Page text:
The need for an effective in-situ method and timely disinfection/sterilization of treated oral areas during dental scaling and cleaning effects a vast number of dental patients and dental care providers. It is an objective of the present invention to address this need. The novel inventive method and apparatus for laser-assisted dental scaling of the present invention substantially overcomes the drawbacks of disinfection methods mentioned above. The inventive method and apparatus of the present invention provide effective oral microbial decontamination during sonic/ultra-sonic scaling. Though an aerosol is created during the scaling process, it becomes sterile because a photosensitive agent activated by laser radiation produces a strong destructive effect on bacteria, viruses and other pathogens contained in the aerosol. Even when hard calculus plaques are removed from teeth surfaces, their irradiation by laser light kills bacteria on the teeth and plaque surfaces.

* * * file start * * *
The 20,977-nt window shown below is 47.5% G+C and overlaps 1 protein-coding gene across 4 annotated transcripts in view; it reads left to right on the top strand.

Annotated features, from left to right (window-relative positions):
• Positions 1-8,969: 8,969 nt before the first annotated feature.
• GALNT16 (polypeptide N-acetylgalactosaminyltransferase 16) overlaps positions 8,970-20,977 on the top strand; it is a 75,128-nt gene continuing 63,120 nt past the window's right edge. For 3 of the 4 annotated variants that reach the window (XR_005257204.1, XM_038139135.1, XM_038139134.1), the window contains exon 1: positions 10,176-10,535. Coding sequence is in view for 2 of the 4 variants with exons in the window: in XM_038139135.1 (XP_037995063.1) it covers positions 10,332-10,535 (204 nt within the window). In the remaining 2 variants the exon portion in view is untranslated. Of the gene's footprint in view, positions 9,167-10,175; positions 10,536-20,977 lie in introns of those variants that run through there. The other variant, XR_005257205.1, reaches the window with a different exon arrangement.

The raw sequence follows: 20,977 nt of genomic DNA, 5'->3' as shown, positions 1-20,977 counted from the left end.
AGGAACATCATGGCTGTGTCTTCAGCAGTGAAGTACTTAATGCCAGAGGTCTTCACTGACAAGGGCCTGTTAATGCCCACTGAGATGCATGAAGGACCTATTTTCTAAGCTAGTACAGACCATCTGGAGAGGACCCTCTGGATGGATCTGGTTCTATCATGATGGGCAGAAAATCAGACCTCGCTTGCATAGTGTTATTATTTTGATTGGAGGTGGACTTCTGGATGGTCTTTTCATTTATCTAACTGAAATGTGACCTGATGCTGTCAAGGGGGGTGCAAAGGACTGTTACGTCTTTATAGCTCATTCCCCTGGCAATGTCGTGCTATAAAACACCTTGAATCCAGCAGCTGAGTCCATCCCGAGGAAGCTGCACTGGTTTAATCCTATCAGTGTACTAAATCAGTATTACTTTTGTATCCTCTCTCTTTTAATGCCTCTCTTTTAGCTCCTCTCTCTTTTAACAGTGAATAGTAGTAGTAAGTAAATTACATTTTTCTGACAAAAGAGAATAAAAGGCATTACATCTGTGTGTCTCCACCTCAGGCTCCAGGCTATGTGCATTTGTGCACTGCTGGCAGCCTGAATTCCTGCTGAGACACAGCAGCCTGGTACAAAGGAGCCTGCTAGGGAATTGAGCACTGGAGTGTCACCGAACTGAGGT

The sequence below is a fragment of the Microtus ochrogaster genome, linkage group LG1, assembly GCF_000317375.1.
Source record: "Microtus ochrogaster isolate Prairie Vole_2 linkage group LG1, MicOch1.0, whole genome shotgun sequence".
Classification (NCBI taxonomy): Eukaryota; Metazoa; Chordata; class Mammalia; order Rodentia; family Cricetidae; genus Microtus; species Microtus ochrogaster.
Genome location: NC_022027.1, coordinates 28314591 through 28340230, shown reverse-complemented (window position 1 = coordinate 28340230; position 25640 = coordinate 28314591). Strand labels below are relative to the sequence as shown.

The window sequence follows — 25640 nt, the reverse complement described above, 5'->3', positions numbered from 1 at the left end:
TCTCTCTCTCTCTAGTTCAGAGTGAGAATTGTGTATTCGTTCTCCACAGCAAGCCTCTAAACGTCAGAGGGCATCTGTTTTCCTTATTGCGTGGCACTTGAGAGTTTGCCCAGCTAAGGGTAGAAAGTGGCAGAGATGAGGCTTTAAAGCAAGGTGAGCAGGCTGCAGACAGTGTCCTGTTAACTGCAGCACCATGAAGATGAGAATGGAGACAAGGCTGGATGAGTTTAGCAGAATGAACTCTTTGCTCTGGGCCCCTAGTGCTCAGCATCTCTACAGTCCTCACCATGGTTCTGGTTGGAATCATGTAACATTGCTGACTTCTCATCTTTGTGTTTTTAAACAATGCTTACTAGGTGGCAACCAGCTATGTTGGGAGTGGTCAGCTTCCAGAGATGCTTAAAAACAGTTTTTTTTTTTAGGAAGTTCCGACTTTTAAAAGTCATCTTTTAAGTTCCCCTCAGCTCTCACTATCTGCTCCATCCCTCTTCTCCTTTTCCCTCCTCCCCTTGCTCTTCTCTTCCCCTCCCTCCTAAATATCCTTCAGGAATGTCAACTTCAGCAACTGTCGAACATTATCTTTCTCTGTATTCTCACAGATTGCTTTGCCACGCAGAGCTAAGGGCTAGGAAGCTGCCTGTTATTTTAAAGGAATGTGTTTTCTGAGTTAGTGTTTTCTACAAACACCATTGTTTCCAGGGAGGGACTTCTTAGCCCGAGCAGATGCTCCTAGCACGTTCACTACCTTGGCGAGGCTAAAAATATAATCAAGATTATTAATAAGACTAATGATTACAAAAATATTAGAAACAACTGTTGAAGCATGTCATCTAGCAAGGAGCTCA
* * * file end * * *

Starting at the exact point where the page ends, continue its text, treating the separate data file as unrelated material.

The method and apparatus of the present invention comprise the use of special treatment fluids, which, being deposited on teeth and gum surfaces, or into periodontal pockets before or during scaling procedures, do not effect pathogens and do not interact with oral tissues. But once photosensitive compounds contained in these dental fluids are activated by laser light of a proper wavelength, they produce very active chemical agents which provide a strong sterilizing effect on bacteria and other pathogens. This activation will be produced locally only in laser irradiated areas, and the resultant sterilizing power will depend on the laser light intensity and concentration of photosensitive compounds in the fluids. This approach allows carefully dosing medication and chemicals into the patient's oral cavity and timely removing these same chemicals and the resultant by-products, thus avoiding possible patient incompatibilities with certain medical substances.